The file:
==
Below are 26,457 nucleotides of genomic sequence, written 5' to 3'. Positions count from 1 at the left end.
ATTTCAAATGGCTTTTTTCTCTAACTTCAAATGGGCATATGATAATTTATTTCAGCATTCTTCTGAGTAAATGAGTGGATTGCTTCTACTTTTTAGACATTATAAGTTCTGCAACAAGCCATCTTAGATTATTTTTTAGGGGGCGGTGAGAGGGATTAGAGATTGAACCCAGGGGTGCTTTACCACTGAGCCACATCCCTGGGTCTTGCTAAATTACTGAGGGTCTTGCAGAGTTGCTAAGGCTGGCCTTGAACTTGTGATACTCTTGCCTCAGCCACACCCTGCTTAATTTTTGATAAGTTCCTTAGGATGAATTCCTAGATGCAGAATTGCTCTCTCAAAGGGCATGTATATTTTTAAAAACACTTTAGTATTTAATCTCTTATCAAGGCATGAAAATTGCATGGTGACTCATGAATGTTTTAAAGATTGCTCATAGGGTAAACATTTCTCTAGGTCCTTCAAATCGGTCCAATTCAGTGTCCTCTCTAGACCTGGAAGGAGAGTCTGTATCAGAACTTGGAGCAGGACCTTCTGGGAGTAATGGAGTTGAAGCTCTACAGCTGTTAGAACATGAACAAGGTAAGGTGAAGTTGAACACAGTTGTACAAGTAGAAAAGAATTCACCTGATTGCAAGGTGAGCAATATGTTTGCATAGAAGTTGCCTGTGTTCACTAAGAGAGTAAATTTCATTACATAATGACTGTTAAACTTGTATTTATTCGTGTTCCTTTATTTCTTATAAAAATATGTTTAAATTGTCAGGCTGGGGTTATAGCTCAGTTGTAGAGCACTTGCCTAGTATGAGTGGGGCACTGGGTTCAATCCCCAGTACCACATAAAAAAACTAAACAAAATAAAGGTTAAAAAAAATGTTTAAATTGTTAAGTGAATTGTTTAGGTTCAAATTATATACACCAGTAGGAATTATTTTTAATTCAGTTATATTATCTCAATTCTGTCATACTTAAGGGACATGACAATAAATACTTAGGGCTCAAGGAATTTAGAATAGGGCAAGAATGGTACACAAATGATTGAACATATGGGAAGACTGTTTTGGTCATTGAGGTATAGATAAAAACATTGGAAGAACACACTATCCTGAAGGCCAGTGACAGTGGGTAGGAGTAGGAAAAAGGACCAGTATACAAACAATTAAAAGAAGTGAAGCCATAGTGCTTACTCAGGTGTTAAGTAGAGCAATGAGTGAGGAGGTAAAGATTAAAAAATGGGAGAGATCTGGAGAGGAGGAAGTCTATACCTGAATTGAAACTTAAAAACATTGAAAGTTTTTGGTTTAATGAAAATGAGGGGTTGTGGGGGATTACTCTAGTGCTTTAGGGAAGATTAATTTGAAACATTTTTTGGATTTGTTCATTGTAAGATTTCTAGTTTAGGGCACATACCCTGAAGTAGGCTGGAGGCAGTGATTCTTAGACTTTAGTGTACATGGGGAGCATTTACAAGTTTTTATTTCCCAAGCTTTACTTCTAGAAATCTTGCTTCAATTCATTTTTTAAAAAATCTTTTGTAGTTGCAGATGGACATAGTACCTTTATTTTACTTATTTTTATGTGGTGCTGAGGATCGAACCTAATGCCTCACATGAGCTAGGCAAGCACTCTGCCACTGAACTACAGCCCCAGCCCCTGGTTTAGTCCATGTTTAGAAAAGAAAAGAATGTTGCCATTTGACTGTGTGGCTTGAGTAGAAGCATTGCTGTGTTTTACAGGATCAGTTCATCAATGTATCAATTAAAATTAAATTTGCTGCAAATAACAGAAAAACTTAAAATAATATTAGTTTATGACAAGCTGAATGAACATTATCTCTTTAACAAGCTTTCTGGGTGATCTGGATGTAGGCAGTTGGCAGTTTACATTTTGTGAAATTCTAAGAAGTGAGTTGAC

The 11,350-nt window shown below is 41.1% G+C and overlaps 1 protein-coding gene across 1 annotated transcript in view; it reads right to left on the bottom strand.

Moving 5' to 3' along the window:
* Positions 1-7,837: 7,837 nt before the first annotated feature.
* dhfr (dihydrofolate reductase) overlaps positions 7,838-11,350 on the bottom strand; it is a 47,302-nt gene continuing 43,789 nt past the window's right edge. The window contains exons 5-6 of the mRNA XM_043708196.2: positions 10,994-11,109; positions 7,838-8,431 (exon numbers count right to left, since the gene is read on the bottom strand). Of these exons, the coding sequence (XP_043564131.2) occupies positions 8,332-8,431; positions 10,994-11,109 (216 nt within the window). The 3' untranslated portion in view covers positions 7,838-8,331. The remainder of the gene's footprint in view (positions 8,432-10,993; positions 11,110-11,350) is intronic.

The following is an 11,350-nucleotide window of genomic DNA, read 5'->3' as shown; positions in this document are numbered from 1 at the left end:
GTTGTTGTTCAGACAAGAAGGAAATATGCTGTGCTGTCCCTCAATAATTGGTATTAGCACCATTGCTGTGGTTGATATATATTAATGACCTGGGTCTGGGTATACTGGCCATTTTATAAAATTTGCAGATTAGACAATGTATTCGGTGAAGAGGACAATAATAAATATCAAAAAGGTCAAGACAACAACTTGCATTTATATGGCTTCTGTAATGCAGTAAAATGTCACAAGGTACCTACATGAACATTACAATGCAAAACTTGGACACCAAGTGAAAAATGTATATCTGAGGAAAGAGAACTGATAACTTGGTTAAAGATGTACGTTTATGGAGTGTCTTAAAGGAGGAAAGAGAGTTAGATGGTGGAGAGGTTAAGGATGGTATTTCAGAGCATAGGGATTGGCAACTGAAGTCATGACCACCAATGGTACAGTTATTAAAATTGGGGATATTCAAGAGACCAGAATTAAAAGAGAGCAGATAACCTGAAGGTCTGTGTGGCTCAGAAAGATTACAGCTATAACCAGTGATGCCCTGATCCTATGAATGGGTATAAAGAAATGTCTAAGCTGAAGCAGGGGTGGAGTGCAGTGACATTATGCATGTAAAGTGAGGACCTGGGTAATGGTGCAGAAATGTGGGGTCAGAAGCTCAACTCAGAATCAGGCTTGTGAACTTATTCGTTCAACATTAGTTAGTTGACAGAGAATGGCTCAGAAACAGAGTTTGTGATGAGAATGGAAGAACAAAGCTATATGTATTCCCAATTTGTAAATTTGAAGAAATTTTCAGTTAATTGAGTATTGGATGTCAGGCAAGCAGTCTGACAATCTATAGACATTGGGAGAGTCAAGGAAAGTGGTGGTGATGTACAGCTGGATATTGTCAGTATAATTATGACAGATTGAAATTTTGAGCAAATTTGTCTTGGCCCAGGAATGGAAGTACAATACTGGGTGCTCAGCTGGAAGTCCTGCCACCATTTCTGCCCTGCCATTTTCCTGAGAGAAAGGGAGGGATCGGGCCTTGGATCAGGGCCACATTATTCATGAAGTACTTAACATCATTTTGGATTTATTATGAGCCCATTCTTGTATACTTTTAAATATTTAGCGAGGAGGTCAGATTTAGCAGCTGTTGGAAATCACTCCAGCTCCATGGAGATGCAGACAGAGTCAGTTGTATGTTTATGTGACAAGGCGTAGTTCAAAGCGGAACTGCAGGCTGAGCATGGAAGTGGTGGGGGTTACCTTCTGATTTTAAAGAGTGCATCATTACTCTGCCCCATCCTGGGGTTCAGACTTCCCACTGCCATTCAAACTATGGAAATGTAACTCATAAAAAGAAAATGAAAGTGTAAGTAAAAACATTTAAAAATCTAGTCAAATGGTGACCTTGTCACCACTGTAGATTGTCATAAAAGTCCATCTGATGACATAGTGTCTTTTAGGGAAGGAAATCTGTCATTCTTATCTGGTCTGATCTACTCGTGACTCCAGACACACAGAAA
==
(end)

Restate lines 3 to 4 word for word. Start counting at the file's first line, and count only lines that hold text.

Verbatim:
The 11,350-nt window shown below is 41.1% G+C and overlaps 1 protein-coding gene across 1 annotated transcript in view; it reads right to left on the bottom strand.

Moving 5' to 3' along the window: